What Does a Divorce Settlement with a Special Needs Child Look Like?
Divorce can be extremely complicated for parents who have children with special needs. Even when these spouses have an amicable divorce, there still tends to be many other obstacles they must contend with throughout their divorce proceedings.
The needs that children with disabilities have can impact the outcome of the divorce settlement. From debating parenting schedules to figuring out which parent will receive alimony and spousal support, it is crucial for parents of children with special needs to consider how their situation will affect the divorce process.
Below, we explain important things that parents should consider if they have children with disabilities and plan to get divorced.
Common Parental Disagreements
Divorcing parents tend to disagree about numerous things. However, parents who have children with special needs often disagree about the following things:
- The types of medical treatments their children should undergo
- Special dieting plans for their children
- If their children should be seen by an alternative medicine practitioner
- The medical provider their children should visit
- What school their children should attend
- If their children should see a therapist
If you have children with special needs and you plan to divorce your spouse, you should ask your attorney about which laws in your state can impact your ability to make decisions for your children. Some states allow one parent to be designated as the sole authorizer of major decisions for the children when both parents can’t reach an agreement about joint decisions. Other states have laws that require parents to make decisions about their children together.
If parents aren’t able to make major decisions for their disabled children together, then they should speak with their lawyers about how to obtain a court order that will allow one of them to make major decisions about their children’s medical, therapeutic, religious, and educational needs. Parents can also get assistance from a professional mediator who can facilitate an agreement for major decisions regarding the special needs of the children.
Special Needs Child & Support Calculations: Extraordinary Expenses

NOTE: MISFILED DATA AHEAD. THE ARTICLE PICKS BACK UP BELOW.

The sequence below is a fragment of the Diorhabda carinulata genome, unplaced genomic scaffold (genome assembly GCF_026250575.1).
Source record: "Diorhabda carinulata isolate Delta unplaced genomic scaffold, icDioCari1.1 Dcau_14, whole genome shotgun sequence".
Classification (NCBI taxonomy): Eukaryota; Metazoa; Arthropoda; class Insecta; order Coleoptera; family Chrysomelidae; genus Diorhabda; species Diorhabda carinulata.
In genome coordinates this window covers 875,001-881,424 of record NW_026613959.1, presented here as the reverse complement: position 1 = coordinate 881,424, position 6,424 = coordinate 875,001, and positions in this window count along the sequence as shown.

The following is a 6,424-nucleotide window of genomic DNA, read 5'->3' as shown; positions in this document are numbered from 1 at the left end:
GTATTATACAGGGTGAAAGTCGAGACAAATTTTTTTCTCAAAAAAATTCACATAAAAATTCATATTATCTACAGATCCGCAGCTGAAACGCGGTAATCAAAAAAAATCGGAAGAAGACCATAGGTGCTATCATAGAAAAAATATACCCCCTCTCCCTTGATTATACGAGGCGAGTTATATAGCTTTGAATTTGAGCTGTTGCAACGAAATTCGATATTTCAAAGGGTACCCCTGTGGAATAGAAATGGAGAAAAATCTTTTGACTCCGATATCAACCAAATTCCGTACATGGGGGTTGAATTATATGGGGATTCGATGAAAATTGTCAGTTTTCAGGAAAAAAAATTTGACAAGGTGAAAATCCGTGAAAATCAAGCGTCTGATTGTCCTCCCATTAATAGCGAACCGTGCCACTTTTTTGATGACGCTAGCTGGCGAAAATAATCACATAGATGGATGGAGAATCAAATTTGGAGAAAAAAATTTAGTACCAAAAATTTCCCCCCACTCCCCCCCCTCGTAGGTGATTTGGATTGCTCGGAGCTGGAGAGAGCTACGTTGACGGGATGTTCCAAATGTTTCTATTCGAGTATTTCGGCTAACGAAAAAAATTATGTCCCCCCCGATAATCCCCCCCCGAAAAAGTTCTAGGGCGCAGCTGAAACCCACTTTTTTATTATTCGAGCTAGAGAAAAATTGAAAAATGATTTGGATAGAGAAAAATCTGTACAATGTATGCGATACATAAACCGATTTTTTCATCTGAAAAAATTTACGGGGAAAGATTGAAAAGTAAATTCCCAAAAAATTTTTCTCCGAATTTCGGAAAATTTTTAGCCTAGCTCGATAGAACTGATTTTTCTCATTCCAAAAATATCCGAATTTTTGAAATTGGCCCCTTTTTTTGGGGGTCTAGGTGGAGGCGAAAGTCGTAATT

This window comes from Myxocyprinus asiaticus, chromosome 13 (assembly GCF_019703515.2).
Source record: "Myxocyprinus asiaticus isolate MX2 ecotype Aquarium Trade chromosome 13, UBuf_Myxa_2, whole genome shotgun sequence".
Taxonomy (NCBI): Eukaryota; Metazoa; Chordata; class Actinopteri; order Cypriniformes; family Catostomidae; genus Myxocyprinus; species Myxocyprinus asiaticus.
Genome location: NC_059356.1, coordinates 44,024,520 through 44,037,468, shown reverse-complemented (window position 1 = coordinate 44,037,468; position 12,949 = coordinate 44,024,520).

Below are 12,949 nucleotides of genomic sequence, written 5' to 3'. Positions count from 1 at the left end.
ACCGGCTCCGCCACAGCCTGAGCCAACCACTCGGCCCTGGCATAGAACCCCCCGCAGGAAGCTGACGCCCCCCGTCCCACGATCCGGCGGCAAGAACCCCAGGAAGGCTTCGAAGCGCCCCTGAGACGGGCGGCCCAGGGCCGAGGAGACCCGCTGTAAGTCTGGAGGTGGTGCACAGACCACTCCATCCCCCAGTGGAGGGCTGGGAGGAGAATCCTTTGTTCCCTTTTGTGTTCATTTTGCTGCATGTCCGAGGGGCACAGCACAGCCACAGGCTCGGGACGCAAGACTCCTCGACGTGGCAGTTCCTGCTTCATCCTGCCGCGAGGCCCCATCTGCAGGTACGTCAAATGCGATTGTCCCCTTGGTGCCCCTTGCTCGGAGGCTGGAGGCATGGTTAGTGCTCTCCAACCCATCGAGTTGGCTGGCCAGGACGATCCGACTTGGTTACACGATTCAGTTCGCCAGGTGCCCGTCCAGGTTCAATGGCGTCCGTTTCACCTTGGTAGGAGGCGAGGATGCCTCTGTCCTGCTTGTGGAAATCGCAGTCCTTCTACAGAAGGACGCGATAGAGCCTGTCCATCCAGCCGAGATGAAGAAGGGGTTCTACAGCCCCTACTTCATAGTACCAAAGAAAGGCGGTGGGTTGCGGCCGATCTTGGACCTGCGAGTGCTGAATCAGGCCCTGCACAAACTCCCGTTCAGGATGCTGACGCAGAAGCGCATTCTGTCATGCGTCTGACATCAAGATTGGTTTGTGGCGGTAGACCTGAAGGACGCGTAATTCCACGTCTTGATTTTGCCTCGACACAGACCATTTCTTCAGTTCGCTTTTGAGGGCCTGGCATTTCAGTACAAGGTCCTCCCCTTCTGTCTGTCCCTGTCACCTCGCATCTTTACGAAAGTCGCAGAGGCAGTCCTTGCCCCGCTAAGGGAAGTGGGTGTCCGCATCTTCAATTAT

When it comes to calculating an appropriate amount of child support, each state has its own process. Courts usually consider the following factors when deciding about child support agreements:
- Monthly income
- Work-related day care costs
- The number of children each parent has
- Health insurance expenses
- The age of the children
- The amount of time each parent spends with their children
If you are divorcing and have children with special needs, you should never assume that the judge will automatically account for extra expenses that are needed to care for your children. Divorced parents of special needs children should create a list of the following expenses:
- Child therapy
- Special diets
- Uninsured medical expenses
- Special hygiene products
- Necessary items like wheelchairs, walkers, car mobility aids, etc.
Divorced parents need to discuss these extraordinary expenses with their legal representative to determine how they should be paid for and allocated between each parent.
When discussing child support with your attorney, ask about the amount of time that child support can be ordered for children with special needs. Some states terminate the parent’s child support obligation when their children turn 18 years old. Other states let parents make additional child support payments after their children turn 18, and if they attend a qualifying college. In some states, adult children who have disabilities and can’t earn their own income are entitled to receive child support.
Talk to a Divorce Attorney Today
Do you have children with special needs? Are you about to divorce your spouse? If so, you should speak to our lawyers about how to approach your divorce settlement. We can inform you about how to create long-term care plans for future financial support and explain how to make sure your children with special needs are able to receive future state and federal assistance from programs like Medicaid and Social Security.